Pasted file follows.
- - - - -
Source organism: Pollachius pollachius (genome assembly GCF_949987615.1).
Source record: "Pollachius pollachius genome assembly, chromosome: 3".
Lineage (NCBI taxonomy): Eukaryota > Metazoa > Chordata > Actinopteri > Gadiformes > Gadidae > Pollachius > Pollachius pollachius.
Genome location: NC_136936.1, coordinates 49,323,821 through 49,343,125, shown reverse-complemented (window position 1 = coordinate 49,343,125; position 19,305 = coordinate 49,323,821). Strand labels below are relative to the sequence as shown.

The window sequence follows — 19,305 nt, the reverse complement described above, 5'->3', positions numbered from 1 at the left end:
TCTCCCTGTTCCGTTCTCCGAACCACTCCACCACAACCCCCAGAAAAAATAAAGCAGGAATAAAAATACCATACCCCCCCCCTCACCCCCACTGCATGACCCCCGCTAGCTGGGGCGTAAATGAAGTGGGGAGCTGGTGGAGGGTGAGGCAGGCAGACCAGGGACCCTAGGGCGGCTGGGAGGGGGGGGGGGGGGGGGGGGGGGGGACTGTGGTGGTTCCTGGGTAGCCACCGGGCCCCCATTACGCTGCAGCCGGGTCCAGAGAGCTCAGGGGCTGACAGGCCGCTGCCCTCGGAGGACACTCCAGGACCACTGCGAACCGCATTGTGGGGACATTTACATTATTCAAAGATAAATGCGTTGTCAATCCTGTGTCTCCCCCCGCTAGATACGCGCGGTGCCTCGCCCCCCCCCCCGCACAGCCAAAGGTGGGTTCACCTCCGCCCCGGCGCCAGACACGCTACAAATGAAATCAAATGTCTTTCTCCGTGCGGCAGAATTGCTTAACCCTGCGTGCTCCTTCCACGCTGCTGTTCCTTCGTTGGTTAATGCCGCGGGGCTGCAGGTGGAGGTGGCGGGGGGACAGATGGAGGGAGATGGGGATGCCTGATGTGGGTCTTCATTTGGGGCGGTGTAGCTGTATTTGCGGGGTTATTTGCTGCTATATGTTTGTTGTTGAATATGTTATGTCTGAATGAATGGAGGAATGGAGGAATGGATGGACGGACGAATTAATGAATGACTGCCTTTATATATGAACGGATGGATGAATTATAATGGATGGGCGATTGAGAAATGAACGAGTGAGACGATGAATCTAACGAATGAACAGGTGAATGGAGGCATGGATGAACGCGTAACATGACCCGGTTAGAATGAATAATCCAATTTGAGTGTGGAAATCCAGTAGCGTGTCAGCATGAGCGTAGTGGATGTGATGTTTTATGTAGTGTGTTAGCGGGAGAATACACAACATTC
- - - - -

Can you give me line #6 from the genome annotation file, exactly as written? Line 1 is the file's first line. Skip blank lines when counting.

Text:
TCTCCCTGTTCCGTTCTCCGAACCACTCCACCACAACCCCCAGAAAAAATAAAGCAGGAATAAAAATACCATACCCCCCCCCTCACCCCCACTGCATGACCCCCGCTAGCTGGGGCGTAAATGAAGTGGGGAGCTGGTGGAGGGTGAGGCAGGCAGACCAGGGACCCTAGGGCGGCTGGGAGGGGGGGGGGGGGGGGGGGGGGGGGACTGTGGTGGTTCCTGGGTAGCCACCGGGCCCCCATTACGCTGCAGCCGGGTCCAGAGAGCTCAGGGGCTGACAGGCCGCTGCCCTCGGAGGACACTCCAGGACCACTGCGAACCGCATTGTGGGGACATTTACATTATTCAAAGATAAATGCGTTGTCAATCCTGTGTCTCCCCCCGCTAGATACGCGCGGTGCCTCGCCCCCCCCCCCGCACAGCCAAAGGTGGGTTCACCTCCGCCCCGGCGCCAGACACGCTACAAATGAAATCAAATGTCTTTCTCCGTGCGGCAGAATTGCTTAACCCTGCGTGCTCCTTCCACGCTGCTGTTCCTTCGTTGGTTAATGCCGCGGGGCTGCAGGTGGAGGTGGCGGGGGGACAGATGGAGGGAGATGGGGATGCCTGATGTGGGTCTTCATTTGGGGCGGTGTAGCTGTATTTGCGGGGTTATTTGCTGCTATATGTTTGTTGTTGAATATGTTATGTCTGAATGAATGGAGGAATGGAGGAATGGATGGACGGACGAATTAATGAATGACTGCCTTTATATATGAACGGATGGATGAATTATAATGGATGGGCGATTGAGAAATGAACGAGTGAGACGATGAATCTAACGAATGAACAGGTGAATGGAGGCATGGATGAACGCGTAACATGACCCGGTTAGAATGAATAATCCAATTTGAGTGTGGAAATCCAGTAGCGTGTCAGCATGAGCGTAGTGGATGTGATGTTTTATGTAGTGTGTTAGCGGGAGAATACACAACATTC